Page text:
It’s been a long day and it’s now time for dinner. For a taste of great Hawaiian food, make reservations at Umeke’s Fish Market Bar & Grill. It’s well worth the five-minute drive from the center of Kailua, especially if you haven’t already gobbled up a poke bowl – my absolute favorite Hawaiian dish. Raw chunks of fresh red tuna are marinated in a variety of yummy flavors (soy, oyster sauce, wasabi, spicy mayonnaise and more) and served on a bed of white rice that’s sprinkled with spices. If beachfront dining is what you’re after, make reservations at either Island Lava Java (facing the beach across Ali’i Drive) or at Huggo’s On The Rocks.

Poke Bowl - Umeke’s Fish Market Bar & Grill - Kona Big Island Hawaii

Another good dinner option is to take part in a luau and treat yourself to a spectacular Polynesian fire and dance show to go along with dinner. The best luau on the Big Island is currently the Island Breeze Luau at the Marriott. The price of admission is a bit steep, like all good luaus, and there’s no way of skipping dinner and just attending the show.

Don’t want to go to sleep quite yet? Head to Sam’s Hideaway and hang out with real locals. There’s nothing fancy about this typical small-town bar, just cheap drinks, chit-chatting with locals and, oh yeah, karaoke!

Day 2: Waimea, Pololu & Waipio Valleys

On the second of your 5 days in the Big Island, embark on a scenic road trip to the northern tip of the island. Today’s itinerary offers two options to choose from after the first stop in Waimea. It is best to follow this itinerary on Saturdays, as you’ll get a chance to visit a number of farmers’ markets.

Waipio Valley Hike - Big Island Hawaii

Kailua-Kona to Waimea

From Kailua, link up with Highway 190 and head north towards Waimea. This scenic mountain road boasts awesome views of eroded lava fields meeting the Kona coast on one side and snow-capped Mauna Kea on the other. As you pass the Saddle Road intersection, the scenery quickly changes to that of large cattle ranches in paniolo country – the oddity of the Hawaiian Cowboy – and rolling green hills reminiscent of Europe as you inch closer to Waimea.

Road to Waimea - Big Island Hawaii

Waimea

The Kohala region’s largest town, Waimea looks like something out of the Old West. These days, it’s a hub for cattle ranchers, organic farmers, and astronomers working in Mauna Kea. Waimea’s main appeal, in my opinion, is its choice of Saturday farmer’s markets. On any other day, it’s a good pit stop en route to the valleys.

You’ll find the first farmers market – Kamuela – on the outskirts of town just after you pass the small airport. This market springs to life on one of the many Parker Ranch properties and is open from early morning until 1 pm. Disappointingly, there were far more artsy souvenir stalls than fresh produce when I visited, but there were good takeaway lunch options (like awesome Korean kimchi and Thai food). The second farmers market worth visiting is in ‘downtown’ Waimea on the grounds of the Parker School. This market is larger and more geared towards locally grown produce and takeaway food.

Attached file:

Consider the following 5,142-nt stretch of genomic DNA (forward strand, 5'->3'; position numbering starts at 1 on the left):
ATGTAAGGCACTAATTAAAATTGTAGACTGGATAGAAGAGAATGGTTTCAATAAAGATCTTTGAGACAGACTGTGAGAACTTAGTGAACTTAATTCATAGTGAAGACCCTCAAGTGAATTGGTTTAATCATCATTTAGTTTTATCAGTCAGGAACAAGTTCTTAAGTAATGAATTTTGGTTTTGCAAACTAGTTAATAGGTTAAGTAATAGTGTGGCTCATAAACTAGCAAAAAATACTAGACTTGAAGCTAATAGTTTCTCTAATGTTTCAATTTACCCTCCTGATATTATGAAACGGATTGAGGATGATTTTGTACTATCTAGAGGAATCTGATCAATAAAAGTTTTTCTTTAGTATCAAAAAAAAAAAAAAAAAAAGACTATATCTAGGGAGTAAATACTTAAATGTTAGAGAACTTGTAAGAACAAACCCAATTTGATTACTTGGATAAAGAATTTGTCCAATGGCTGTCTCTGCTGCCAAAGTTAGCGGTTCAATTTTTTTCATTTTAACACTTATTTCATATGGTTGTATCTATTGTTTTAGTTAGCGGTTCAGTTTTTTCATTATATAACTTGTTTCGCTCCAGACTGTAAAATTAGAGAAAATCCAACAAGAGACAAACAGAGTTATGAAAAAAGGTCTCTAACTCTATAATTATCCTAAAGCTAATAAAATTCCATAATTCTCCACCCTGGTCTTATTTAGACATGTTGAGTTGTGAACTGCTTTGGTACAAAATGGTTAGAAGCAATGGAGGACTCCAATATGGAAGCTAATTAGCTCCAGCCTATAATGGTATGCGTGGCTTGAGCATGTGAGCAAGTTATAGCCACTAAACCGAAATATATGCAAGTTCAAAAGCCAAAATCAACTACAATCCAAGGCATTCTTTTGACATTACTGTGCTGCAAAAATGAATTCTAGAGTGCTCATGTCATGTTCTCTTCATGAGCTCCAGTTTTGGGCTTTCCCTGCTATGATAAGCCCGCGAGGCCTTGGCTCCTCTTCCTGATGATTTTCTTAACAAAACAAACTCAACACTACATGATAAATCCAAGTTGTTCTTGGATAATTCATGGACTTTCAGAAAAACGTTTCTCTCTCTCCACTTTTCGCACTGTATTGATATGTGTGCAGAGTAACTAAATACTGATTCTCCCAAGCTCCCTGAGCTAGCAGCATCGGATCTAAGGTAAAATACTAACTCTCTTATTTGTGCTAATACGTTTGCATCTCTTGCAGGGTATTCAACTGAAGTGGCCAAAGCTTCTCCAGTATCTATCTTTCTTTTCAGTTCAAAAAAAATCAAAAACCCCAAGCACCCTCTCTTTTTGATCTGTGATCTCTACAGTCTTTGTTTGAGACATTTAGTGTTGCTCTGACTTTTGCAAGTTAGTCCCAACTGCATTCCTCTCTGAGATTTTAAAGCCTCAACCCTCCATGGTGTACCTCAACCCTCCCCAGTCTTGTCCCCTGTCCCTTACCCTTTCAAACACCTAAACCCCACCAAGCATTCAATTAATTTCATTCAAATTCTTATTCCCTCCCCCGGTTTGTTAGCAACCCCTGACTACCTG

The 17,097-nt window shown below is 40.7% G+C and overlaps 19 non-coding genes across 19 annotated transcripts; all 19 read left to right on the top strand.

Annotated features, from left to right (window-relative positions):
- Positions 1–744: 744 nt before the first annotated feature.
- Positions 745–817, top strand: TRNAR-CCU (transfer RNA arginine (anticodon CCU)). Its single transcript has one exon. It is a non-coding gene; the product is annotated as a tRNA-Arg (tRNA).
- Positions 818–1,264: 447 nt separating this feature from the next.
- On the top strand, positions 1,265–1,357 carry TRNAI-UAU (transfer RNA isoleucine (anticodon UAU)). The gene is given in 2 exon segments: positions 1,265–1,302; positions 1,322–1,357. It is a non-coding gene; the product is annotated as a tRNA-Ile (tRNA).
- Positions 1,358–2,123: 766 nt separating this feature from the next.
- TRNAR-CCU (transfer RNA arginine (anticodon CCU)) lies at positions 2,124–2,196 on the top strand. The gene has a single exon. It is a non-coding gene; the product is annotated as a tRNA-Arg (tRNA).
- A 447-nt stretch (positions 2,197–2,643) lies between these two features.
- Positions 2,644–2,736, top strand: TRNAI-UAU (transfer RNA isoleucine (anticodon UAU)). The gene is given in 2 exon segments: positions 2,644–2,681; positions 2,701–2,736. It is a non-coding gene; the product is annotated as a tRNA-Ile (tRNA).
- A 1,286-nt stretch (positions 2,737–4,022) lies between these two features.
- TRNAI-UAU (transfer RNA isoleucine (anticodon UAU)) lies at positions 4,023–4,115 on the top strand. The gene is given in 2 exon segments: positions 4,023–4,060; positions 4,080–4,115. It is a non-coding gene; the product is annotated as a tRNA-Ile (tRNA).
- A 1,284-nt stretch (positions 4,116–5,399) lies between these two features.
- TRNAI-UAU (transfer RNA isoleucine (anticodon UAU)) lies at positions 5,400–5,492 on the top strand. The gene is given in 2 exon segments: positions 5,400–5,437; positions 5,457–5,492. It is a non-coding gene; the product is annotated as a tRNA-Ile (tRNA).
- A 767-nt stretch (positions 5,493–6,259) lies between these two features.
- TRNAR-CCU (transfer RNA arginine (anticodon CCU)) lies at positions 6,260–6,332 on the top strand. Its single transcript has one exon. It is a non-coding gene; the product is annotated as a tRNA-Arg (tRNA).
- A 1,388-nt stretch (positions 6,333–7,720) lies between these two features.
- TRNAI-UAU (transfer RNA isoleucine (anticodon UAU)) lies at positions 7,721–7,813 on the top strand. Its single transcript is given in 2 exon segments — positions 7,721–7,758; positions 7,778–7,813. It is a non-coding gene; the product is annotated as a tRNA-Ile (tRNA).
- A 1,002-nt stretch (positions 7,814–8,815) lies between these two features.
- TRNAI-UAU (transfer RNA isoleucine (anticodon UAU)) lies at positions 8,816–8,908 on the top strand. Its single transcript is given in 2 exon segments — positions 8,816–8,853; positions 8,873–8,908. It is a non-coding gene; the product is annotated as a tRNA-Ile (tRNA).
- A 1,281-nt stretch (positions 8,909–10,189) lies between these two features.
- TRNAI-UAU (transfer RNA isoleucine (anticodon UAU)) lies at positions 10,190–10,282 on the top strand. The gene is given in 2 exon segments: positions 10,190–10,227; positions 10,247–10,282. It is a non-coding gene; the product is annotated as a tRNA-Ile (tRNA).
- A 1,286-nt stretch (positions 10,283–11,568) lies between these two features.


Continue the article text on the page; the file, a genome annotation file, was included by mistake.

Waimea Farmers Market - Big Island Hawaii

Option 1: Hawi and Pololu Valley

From Waimea, take Highway 250 for the scenic drive to Hawi. This forested and sparsely populated part of the peninsula is home to cattle ranchers and beloved monster pickup trucks.

The tiny town of Hawi is seriously charming and, like Waimea, seems to have little changed over the last 100 plus years. If you’re visiting on a Saturday, start your visit in the ‘(almost) everything’s organic’ farmers market by the hard-to-miss giant Banyan tree. I found this to be one of the best farmers’ markets on the Big Island (topped only by the one in Hilo) and I highly recommend buying a picnic lunch and something to drink because we’re about to visit a special spot. If you fancy an indoor lunch, main street Hawi has a few good options.

Town of Hawi - Big Island Hawaii
Hawi Farmers Market - Big Island Hawaii

From Hawi, drive on Highway 270 and take the turnoff to Keokea Beach Park. This is one of the best picnic spots on the Big Island, well worth the hungry wait. Park the car and grab a spot but do refrain from swimming in the rough waters even if you see the locals taking a dip!

Keokea Beach Park Big Island Hawaii picnic spot

The highlight on this leg is without a doubt is Pololu Valley – one of the seven majestic valleys that carve the lush Kohala and Hamakua coasts. The view from the Pololu Valley Lookout is breathtaking, the Hawaii you’ve probably envisioned.

Meaning ‘the Valley of the Long Spear’, you can easily hike down to the valley and its majestic beach via a well-marked trail. It might be very muddy and not worth the effort after days of heavy downpour, but if conditions are good, it will only take about 30 minutes to hike down.